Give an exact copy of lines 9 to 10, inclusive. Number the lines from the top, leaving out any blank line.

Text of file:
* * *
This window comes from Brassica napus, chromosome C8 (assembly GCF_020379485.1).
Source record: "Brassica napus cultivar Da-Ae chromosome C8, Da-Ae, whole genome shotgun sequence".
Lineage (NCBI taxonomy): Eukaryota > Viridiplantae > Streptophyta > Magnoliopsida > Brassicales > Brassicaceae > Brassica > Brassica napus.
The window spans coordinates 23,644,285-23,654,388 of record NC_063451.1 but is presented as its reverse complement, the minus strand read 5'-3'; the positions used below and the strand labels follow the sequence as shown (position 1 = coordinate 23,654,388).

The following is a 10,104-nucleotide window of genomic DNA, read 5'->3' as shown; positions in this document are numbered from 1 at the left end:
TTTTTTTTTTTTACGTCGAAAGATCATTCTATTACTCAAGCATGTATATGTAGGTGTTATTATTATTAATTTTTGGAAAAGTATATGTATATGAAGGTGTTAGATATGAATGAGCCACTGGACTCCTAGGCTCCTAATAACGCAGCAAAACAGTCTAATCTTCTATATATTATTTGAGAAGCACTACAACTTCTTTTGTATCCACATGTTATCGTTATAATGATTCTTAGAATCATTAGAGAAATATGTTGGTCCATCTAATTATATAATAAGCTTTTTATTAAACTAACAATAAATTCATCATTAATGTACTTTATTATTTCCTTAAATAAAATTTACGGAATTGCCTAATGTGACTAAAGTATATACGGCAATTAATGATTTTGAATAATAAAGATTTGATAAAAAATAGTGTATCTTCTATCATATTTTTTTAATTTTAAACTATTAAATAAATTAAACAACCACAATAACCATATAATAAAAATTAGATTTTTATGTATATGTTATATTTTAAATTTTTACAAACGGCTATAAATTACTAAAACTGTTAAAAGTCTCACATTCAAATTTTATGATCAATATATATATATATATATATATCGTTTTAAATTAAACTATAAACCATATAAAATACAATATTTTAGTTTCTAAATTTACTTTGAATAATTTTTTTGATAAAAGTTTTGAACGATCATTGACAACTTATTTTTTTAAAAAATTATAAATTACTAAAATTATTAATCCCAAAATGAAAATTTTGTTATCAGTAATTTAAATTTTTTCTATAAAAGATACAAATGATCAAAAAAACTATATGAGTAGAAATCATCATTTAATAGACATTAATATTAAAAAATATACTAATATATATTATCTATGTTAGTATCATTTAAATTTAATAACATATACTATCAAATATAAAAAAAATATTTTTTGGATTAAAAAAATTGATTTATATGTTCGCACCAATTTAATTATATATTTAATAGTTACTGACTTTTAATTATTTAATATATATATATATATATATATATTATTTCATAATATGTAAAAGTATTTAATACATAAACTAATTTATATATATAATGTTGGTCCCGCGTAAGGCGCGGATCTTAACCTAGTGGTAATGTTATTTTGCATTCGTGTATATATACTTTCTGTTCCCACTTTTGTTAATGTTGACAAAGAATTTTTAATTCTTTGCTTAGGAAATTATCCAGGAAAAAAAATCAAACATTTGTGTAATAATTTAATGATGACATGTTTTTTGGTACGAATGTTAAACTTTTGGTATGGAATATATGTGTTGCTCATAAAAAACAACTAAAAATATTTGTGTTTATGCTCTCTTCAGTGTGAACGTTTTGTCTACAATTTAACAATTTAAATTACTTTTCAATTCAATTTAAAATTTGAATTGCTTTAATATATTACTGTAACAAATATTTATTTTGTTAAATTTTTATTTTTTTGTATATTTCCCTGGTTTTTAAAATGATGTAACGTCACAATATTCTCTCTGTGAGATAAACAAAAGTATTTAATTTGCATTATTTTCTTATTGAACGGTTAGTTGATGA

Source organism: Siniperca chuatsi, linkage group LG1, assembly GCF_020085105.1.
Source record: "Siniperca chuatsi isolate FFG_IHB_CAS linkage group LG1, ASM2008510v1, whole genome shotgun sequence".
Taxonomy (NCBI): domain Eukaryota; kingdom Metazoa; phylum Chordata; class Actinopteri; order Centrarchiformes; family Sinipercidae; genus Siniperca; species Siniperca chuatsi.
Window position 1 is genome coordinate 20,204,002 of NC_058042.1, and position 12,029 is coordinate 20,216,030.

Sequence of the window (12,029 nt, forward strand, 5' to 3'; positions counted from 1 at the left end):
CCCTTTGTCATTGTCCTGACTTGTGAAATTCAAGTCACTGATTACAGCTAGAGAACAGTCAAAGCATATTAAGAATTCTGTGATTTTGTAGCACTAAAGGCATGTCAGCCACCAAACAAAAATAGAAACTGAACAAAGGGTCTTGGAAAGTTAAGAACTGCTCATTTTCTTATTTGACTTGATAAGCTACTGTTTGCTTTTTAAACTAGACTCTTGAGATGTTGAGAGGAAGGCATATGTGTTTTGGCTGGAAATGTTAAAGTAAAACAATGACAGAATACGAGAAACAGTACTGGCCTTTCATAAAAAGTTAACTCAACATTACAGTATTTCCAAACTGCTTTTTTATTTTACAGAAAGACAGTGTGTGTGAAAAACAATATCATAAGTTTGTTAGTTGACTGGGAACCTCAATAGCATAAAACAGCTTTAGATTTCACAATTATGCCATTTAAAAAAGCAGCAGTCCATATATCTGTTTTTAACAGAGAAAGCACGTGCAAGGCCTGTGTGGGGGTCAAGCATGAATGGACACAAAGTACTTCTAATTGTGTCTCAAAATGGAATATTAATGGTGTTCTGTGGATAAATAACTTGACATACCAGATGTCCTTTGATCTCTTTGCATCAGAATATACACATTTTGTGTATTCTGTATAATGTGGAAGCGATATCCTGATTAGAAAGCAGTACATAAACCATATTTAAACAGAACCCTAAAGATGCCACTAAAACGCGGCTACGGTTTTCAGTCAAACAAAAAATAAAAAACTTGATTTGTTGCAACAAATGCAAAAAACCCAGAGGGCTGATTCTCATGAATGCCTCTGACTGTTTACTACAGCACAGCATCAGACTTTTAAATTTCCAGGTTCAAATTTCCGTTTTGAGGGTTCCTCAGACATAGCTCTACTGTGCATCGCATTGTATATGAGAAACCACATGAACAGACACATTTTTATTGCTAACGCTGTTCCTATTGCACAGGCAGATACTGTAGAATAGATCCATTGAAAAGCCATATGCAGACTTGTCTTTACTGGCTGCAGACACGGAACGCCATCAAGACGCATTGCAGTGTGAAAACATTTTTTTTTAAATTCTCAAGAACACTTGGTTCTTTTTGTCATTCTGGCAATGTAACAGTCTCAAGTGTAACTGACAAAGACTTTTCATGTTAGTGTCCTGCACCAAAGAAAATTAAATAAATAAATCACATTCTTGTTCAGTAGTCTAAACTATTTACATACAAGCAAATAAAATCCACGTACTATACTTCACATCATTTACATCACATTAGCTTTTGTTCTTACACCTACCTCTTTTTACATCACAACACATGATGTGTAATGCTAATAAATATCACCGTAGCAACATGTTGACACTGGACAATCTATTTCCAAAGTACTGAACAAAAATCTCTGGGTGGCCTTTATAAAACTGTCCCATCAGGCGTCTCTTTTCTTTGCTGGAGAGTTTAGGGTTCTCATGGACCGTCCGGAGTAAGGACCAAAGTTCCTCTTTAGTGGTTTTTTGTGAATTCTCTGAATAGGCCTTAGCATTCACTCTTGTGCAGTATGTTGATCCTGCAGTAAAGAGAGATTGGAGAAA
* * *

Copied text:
Taxonomy (NCBI): domain Eukaryota; kingdom Metazoa; phylum Chordata; class Actinopteri; order Centrarchiformes; family Sinipercidae; genus Siniperca; species Siniperca chuatsi.
Window position 1 is genome coordinate 20,204,002 of NC_058042.1, and position 12,029 is coordinate 20,216,030.